All That Rice In Your Pantry Actually Makes For A Perfect Meatball Binder

There's a decent chance you have a bunch of rice in your pantry that you have absolutely no idea what to do with. There's only so many times you can make rice as a side or add to soup before you get tired of it. But those are hardly the only uses for rice, and you should keep it in mind for meatball night because it makes an excellent binder. Meatballs are usually bound with bread crumbs, but rice (cooked or uncooked) is a solid alternative. The reasons are twofold — 1) Thanks to the grain's starchiness, rice will cling to the ground meat and help it maintain its structure during cooking, and 2) Rice also takes on a lot of moisture, which makes it great for keeping meatballs tender. You don't, however, want to use rice to bind anything intended for frying because that high moisture content will work against you in that case. 

Rice also has the benefit of providing you with a blank slate on which to build flavor. Where some breadcrumbs can come pre-seasoned, plain rice lacks any noticeable flavor. Therefore, it can blend in seamlessly with the meat and allow you to play with different spices and seasonings. 

Making meatballs with rice

First things first, you'll want to make sure you are using the right kind of rice. Long grain is recommended over short grain for binding meatballs. While short grain does have a higher starch content, it tends to be a little too glutinous; and while great for sushi, it's not the best choice here. Long grain has just enough starch to bind the meatballs without making them overly pasty.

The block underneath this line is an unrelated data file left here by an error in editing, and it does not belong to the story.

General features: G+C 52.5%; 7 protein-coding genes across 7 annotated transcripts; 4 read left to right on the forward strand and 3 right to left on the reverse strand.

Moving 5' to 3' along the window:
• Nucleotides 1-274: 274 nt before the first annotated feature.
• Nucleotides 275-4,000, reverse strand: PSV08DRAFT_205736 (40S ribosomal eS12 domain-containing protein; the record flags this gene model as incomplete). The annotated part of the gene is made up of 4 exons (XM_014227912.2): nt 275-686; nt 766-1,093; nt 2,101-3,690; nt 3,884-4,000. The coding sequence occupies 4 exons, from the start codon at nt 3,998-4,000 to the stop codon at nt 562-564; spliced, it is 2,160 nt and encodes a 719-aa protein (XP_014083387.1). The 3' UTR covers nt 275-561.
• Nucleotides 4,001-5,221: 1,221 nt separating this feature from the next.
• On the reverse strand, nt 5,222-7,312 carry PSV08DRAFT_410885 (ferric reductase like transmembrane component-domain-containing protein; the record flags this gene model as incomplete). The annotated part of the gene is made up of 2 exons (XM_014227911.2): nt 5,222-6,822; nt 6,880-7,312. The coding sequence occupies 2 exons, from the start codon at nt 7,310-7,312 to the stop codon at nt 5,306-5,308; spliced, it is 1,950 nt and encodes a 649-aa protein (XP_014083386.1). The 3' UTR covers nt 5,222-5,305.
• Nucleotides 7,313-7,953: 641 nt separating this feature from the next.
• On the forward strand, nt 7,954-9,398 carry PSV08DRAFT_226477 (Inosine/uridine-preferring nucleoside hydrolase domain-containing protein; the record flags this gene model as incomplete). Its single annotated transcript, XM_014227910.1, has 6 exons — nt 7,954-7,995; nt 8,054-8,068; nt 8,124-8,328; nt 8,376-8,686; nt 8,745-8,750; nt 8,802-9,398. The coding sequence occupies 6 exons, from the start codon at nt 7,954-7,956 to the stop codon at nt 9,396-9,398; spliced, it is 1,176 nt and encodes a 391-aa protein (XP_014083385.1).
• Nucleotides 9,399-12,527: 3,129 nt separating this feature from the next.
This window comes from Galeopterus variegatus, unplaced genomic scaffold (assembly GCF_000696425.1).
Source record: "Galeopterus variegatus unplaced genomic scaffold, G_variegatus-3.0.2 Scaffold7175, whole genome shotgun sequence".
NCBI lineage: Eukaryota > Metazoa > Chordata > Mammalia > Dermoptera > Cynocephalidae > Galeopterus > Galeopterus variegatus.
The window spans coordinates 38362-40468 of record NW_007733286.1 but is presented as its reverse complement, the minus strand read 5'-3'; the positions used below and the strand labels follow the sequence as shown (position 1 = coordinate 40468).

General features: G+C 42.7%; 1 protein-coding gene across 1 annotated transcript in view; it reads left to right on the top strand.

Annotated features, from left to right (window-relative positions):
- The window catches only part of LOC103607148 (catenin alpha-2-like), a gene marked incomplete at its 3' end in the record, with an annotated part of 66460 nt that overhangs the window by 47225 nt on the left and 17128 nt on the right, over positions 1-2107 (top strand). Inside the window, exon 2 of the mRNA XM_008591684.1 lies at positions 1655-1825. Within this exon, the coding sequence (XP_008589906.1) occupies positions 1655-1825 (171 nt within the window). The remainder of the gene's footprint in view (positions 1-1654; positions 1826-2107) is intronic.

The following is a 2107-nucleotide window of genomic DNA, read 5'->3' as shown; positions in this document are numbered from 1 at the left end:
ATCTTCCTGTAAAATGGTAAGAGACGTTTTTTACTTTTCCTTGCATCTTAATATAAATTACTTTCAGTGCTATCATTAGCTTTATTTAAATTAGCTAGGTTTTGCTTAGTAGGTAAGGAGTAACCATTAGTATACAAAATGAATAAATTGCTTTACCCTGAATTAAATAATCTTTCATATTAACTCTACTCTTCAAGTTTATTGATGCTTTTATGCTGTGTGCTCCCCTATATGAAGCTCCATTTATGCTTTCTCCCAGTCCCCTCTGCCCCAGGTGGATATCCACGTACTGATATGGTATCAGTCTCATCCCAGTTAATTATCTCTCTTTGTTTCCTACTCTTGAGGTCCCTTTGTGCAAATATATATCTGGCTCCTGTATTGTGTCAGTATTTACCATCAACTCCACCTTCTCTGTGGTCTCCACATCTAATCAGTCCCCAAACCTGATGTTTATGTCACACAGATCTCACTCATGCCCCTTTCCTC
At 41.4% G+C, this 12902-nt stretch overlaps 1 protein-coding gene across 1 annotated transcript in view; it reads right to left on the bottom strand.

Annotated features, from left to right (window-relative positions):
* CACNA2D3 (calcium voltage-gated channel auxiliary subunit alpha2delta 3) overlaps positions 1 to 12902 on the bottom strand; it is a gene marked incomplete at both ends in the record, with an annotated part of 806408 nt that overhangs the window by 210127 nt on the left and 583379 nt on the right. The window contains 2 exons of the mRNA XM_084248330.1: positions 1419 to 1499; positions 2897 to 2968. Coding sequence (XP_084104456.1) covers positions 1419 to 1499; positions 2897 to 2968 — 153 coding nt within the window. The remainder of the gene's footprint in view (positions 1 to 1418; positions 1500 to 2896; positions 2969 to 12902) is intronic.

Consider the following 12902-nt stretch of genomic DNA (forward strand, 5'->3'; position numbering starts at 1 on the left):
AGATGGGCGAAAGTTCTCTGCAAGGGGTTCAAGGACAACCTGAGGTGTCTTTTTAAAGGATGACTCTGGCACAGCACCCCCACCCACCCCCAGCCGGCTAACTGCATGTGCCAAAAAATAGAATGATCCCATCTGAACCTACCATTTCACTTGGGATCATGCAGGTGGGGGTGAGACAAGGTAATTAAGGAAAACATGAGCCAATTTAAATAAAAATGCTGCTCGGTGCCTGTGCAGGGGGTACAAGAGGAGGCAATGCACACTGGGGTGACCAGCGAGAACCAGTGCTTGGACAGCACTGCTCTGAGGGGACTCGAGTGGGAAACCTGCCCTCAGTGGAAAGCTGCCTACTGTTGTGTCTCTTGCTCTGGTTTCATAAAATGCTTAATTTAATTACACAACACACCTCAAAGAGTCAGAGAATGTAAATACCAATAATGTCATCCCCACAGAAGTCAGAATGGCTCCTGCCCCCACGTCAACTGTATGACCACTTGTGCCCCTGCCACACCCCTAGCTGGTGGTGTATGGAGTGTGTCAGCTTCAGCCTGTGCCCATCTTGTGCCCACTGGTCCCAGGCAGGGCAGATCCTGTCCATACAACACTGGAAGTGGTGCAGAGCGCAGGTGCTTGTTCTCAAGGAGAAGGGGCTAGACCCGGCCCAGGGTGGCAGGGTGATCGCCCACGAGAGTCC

You'll also want to decide whether you are going to use cooked or uncooked rice. Uncooked rice will still bind the meatballs together, though not nearly as well as cooked rice will. Depending on which you choose, you're going to need to watch your measurements. Generally, it's half a cup of uncooked rice added to a pound of ground beef, plus half a cup of water to help steam the rice as the meatballs cook. If you use cooked rice, increase the measurement to a full cup and omit the water. This will stretch the meat and keep any grains from sticking out the side of the meatballs. And for cooked rice, you can steam, bake, pan fry, braise, or pressure cook the meatballs to your heart's desire. Depending on meat choice and seasonings, they pair perfectly with a classic marinara, pesto, buffalo, chipotle, and any number of sauces.